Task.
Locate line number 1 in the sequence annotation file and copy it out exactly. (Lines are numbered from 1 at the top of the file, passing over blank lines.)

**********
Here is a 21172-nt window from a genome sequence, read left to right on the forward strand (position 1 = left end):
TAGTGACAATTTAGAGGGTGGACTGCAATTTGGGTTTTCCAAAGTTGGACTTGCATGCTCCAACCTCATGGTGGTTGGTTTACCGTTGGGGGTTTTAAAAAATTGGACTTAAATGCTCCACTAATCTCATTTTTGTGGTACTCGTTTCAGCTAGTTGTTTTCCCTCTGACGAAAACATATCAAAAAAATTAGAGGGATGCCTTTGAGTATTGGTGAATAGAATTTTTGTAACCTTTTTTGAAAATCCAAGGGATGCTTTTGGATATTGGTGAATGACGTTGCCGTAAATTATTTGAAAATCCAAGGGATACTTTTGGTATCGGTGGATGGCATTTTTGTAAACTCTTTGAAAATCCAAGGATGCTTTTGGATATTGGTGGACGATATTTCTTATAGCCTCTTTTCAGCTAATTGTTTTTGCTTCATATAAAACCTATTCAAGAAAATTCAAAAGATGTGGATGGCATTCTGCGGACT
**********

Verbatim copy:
Here is a 21172-nt window from a genome sequence, read left to right on the forward strand (position 1 = left end):